Could it be asthma? I have hay fever but now I’m wheezing too.

Published: February 27, 2014 10:00 AM

It’s possible, but difficult to say for sure, since mild wheezing can accompany seasonal allergies, or hay fever, and both can be set off and worsened by some of the same irritants: dust mites, mold, pet dander, pollen, and tobacco smoke. And, too, symptoms of asthma and allergies can develop gradually and vary over time, says Rachel Miller, M.D., professor of medicine at Columbia University Medical Center.

The most common signs of seasonal allergies are itchy and watery eyes, nasal congestion, a runny nose, and sneezing. On the other hand, wheezing, and feeling out of breath, tightness in the chest, and cough are hallmark signs of asthma. In addition to the triggers mentioned above, cold air, strenuous exercise, respiratory illness (such as the flu), and some drugs can also set off an asthma flare-up or attack. For people with asthma, such triggers can cause inflammation in the walls of the airways and make the muscles around the airways spasm. This constricts the airways and causes increased mucus production, both of which make it difficult for air to move in and out of the lungs.

While many people with allergies don’t have asthma, research shows that allergy sufferers are at increased risk for asthma, especially if you have a family history of the condition. “Asthma is essentially allergies of the airway in some people," Miller said. “So for some people, it’s another clinical manifestation of allergies.”

For more information about asthma see our Consumer Reports Best Buy Drugs report.

If wheezing is not a symptom you typically associate with your allergies, and your current antihistamine is not helping, Miller recommends making an appointment with an allergist for a proper diagnosis. He or she will try to identify triggers and will need to rule out other causes, including Chronic Obstructive Pulmonary Disease (COPD) or a respiratory condition such as pneumonia or bronchitis. In addition to questions about your medical history, symptoms, and lifestyle habits, you’ll need to undergo a breathing test called spirometry.

If your doctor determines you have asthma, he or she will discuss a treatment plan including lifestyle changes, and if needed, an inhaled steroid to reduce and prevent inflammation, swelling, and mucus buildup in your airways and lungs to help prevent asthma attacks and help you breathe easier. Not everyone with asthma needs an inhaled steroid, but if your doctor determines you do, our latest Best Buy Drugs report on asthma treatments recommends beclomethasone (QVAR) and generic budesonide suspension nebulizer. Both are as safe and effective as other inhaled steroids, though beclomethasone is the least expensive of the two, ranging from $142 to $177 per month, depending on dose.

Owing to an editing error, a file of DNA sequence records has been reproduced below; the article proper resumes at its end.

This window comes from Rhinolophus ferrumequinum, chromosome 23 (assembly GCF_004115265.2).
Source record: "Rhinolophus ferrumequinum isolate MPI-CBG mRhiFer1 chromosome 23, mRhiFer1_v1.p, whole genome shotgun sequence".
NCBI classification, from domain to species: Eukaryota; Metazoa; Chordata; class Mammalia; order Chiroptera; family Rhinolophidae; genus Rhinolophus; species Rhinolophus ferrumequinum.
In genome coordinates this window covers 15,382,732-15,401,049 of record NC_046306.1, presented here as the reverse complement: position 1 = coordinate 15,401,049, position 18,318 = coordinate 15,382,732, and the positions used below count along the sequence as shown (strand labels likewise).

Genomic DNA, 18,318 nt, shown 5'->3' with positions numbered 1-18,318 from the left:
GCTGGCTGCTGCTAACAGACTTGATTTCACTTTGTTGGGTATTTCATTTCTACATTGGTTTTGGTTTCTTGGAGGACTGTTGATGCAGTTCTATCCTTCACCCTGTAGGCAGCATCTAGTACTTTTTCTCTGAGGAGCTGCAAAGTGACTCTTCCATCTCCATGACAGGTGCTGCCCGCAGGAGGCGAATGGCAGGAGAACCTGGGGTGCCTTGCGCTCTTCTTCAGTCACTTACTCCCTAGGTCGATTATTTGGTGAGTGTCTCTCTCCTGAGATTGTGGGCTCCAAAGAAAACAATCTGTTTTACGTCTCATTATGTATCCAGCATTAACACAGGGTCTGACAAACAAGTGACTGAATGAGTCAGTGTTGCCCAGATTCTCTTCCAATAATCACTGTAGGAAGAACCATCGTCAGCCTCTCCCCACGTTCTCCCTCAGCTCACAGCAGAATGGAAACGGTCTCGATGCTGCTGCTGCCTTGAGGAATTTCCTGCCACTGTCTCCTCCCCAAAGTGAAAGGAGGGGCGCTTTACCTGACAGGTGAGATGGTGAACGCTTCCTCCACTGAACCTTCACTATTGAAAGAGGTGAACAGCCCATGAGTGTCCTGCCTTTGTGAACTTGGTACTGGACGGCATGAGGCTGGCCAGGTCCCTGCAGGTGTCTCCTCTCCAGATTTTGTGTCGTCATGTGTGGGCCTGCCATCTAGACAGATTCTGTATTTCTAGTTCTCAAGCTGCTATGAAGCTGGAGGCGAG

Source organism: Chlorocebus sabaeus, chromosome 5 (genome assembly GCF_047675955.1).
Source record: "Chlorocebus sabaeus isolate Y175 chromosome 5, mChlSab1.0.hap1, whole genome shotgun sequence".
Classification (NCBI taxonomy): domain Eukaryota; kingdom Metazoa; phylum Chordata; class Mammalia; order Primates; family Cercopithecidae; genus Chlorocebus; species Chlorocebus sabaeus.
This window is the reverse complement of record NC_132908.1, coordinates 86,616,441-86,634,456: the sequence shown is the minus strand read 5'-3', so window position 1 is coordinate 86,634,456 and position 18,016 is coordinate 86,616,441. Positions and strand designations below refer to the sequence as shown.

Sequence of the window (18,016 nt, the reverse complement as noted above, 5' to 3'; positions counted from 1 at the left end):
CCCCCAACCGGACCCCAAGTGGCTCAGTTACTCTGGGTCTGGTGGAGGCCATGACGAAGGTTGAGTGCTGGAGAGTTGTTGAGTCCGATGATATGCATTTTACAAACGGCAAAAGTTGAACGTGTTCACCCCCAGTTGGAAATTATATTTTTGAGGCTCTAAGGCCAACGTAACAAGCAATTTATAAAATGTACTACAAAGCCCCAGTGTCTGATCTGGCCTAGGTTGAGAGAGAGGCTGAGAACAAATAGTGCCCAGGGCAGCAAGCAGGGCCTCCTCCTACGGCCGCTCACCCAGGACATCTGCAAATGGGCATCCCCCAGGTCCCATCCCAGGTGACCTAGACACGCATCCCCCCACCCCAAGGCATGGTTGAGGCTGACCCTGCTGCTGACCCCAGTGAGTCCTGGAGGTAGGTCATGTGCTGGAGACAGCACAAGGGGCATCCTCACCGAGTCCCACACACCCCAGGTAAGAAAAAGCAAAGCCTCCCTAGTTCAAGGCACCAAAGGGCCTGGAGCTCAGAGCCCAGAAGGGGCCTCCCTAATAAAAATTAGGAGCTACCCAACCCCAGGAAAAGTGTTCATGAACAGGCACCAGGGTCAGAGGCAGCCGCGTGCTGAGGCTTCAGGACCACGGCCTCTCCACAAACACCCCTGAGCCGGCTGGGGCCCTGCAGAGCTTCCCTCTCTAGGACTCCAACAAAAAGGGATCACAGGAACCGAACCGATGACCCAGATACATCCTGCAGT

If it’s allergies, you have several options. For one, there’s avoidance of your triggers. In our 2009 survey of allergy sufferers, one in five respondents said they found relief with avoidance measures, including staying indoors with windows shut and the air conditioner on during the summer, having someone else mow the lawn, and limiting outdoor activities to low-pollen days. When those tactics worked, they were even more effective than taking over-the-counter medicine for allergies.

For more on allergies, see our Consumer Reports Best Buy Drugs report.

Also consider switching to a different antihistamine. Some people respond better to one antihistamine than to others, so some trial and error may be necessary to find one that works for you. Taking dosing convenience, cost, and effectiveness and safety into account, our latest Consumer Reports Best Buy Drugs report on antihistamines recommends lower-cost loratadine, (Claritin and generic) cetirizine (Zyrtec and generic), or fexofenadine (Allegra and generic). Those drugs are less likely to cause drowsiness than older antihistamines, such as brompheniramine, chlorpheniramine, and diphenhydramine. Prescription steroid nasal sprays, such as fluticasone (Flonase and generic) and mometasone (Nasonex), are very effective, but you should stop taking them if they cause irritation or nosebleeds.

Finally, if you've tried medications and nondrug approaches and still no relief, talk to an allergist about immunotherapy, also known as allergy shots. Research shows immunotherapy can effectively and safely reduce symptoms and the need for medication.

Related: Last gasp for Primatene Mist asthma inhaler?

— Ginger Skinner

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